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Handicapping a Bourbon Derby

PHOTO BY WILLIAM M. DOWD (double-click to expand images)

SARATOGA SPRINGS, NY -- There they stood, a half-dozen strong, the photographer's lights glinting off their sturdy necks, all eyes upon them as they prepared to battle to the last drop in their very beings.

The true aficionados in the crowd evaluated the contestants as though they were prize yearlings at one of the horse sales in this famed racing town: "A slow starter but a powerful finisher." "Lingered a little too long." "Could be a winner for some."

The venue was 9 Maple Avenue, a cozy tavern in this horsey-set little city where owner-barkeep Mike Sirianni stocks 120 scotches, 28 bourbons, dozens of vodkas and on and on. An old-fashioned brick pub with modern spirit sensibilities.

The occasion: a private tasting session of six top-end specialty bourbons.

The resurgence of "brown whiskeys," an offshoot of the rebirth of the cocktail hour that started a few years ago with new martini bars and a run on collectible barware, was the impetus for the tasting. No sense limiting such things to wines, coffees, teas and chili. The bourbon industry -- the Jim Beams, Wild Turkeys and Maker's Marks of the world -- has put on a global full-court press, scooping up medals in spirited tasting competitions, making themselves available in markets that had only heard rumors of this bold, smooth American liquor but had never had access to it.

Our panel of tasters met to try six labels on the upper end of the price and craft scale: $3.50 to $11.50 a shot. Each was rated on a scale of one to five points for color, clarity, aroma, smoothness and aftertaste.

The five judges' tasting process was straightforward. The entries were poured and sampled one at a time with or without water, beginning with the lightest -- Basil Hayden (80 proof, 8 years old) -- and ending with the powerful Booker's (120.5 proof, 7 years, 10 months old). Both are from Jim Beam Brands. In between were Hancock's President's Reserve (88.9 proof, age 5 years plus) from the Ancient Age distillery; Woodford Reserve (90.4 proof, age 5 years plus) from Labrot & Graham; Elijah Craig (90 proof, 18 years old), and Pappy Vin Winkle's (90.4 proof, 20 years old).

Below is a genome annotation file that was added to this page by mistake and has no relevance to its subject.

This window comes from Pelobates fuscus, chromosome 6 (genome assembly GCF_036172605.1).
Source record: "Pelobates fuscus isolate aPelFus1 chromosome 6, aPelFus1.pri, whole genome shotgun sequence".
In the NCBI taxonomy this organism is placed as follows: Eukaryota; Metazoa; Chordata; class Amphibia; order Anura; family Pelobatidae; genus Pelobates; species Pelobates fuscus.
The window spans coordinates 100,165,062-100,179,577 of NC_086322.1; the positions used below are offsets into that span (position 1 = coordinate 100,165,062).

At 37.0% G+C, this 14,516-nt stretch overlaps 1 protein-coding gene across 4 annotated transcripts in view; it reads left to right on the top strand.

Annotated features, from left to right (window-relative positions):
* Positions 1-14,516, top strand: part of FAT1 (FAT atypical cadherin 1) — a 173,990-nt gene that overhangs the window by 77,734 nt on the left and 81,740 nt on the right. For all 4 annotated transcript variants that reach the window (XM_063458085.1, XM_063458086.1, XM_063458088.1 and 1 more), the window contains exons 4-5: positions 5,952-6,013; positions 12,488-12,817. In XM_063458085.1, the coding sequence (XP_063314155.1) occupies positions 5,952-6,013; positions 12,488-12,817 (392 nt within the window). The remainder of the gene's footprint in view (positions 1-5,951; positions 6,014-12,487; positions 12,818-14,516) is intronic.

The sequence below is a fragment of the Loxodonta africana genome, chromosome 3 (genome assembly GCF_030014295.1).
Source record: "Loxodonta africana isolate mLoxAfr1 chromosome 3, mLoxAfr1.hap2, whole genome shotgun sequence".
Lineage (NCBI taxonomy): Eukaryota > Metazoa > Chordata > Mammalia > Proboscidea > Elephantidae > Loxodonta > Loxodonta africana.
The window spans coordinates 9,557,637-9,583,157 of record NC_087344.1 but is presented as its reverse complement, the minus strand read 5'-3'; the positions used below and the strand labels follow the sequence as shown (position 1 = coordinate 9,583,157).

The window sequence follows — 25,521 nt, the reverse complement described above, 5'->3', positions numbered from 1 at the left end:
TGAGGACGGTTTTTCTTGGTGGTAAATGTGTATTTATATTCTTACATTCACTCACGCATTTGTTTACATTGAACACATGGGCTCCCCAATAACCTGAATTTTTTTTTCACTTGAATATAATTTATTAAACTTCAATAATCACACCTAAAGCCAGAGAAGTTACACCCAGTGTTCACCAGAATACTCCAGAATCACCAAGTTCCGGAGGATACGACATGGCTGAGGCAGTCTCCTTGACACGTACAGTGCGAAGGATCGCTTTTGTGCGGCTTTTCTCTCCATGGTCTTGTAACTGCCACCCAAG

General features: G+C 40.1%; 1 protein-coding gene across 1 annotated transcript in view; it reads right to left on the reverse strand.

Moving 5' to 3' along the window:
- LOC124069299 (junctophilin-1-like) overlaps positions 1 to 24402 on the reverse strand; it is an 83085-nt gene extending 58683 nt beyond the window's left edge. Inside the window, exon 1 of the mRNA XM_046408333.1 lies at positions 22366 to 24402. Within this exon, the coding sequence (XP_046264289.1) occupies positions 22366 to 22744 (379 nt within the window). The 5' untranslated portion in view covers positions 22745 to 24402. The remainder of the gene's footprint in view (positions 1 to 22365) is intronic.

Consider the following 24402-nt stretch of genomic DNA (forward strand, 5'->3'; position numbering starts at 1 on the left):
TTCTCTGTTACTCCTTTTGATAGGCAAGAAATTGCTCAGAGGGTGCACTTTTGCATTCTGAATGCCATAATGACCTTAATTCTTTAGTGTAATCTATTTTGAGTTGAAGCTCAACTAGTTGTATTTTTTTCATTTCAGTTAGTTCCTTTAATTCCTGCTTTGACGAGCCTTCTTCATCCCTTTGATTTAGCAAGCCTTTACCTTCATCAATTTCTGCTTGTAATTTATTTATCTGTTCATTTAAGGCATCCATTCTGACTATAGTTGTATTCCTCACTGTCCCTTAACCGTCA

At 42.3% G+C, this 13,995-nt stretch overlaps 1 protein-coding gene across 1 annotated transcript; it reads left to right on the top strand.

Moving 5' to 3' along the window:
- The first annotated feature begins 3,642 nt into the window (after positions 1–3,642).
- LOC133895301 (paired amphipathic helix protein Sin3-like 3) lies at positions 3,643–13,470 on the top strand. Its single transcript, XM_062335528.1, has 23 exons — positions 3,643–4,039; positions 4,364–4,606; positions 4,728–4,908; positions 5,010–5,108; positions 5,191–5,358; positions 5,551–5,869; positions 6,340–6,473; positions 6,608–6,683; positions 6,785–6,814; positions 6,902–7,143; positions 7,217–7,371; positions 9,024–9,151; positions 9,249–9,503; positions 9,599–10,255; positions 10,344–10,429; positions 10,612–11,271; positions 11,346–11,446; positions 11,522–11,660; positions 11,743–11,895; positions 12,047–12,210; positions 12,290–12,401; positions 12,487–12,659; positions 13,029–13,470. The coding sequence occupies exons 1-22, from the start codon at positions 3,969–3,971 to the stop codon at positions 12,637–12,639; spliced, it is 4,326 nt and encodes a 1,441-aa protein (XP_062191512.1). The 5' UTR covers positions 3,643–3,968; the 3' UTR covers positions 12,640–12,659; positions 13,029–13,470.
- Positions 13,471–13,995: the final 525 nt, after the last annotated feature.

The results, bearing in mind that individual chemistry and preferences can easily cause the same whiskey to be viewed in widely divergent ways:

Basil Hayden: This was a nice starter. Mild enough not to deaden the palate for the later samplings. It's one of the popular Jim Beam Brands "small batch bourbons" and a good starting point for those people curious about bourbons but under the misapprehension that one sip will knock you head-over-teakettle. It's a light, clear distillation with slightly citrus overtones, a pale amber look and mild aroma.

Hancock's: This single-barrel whiskey (which means it is not a blend of several barrels) has a somewhat sweet taste, making it perfect for mixed drinks. One taster said it had "almost a clove taste," another that it was "a tad strong and sour." It got its highest marks for color and aroma.

Woodford Reserve: Here we began nudging above the 90-proof brands. This one attacked the palate with its not-unpleasant hints of leather and tobacco. "Too much going on!" said one judge. However, "That is beautiful," said another while holding his glass up to the light. Two sips later he compared the taste to that of diet soda. Several found the aroma flat after the initial leather/tobacco experience, but two others liked the lingering finish. Everyone loved the look of it and the mellow aftertaste.

Elijah Craig: Here we were into the 18-year-old stuff, although still at around 90 proof. "It's amazing what age does to a bourbon," remarked one judge. "Great when sipped slowly," said another. Most thought the aroma complex with many diverse scents -- vanilla, caramel, spice. Finished on top of the field in three categories: clarity, aroma and smoothness.

Pappy Van Winkle's: This 90-proof 20-year-old was much touted by our barkeep, but didn't fare as well with some of the judges. The good comments: "Sweet, woody finish." "Could be a winner for some." "The color is perfect." The bad: "A bit sharp and fruity." "Too much bite." "Far too pungent an aroma; works against the taste all the way."

Booker's: This unfiltered 120.5-proof whiskey is bold in color, aroma and taste. Its powerful taste and high alcohol content can smother other tastes, so it's best to have it as an after-dinner drink with a splash of water. (Contrary to what you may think, adding a bit of water to a fine bourbon only lengthens the lingering aftertaste, rather than diluting it.) "It has a strong initial bite that levels out just a bit. The bite shouldn't be confused with the fact that it is very smooth," said one judge. "Makes me want to dance," said another who, it should be noted, did not.

When the scores were counted up, Elijah Craig (109.2 points) was the winner by a fairly wide margin over Pappy Van Winkle's (101.5) and Booker's (100.5). The bottom three were Hancock's (94.5), Basil Hayden (86.5) and Woodford Reserve (82.4).

Of course, given the Elijah Craig place in history that gives credit to Mr. Craig for creating bourbon, just being selected to be in the same competition with it is an honor.

Then, mission completed, photographer's lights packed away, and bottles and glasses returned to their upright positions, we slunk into the night, designated driver at the wheel.

We felt good.

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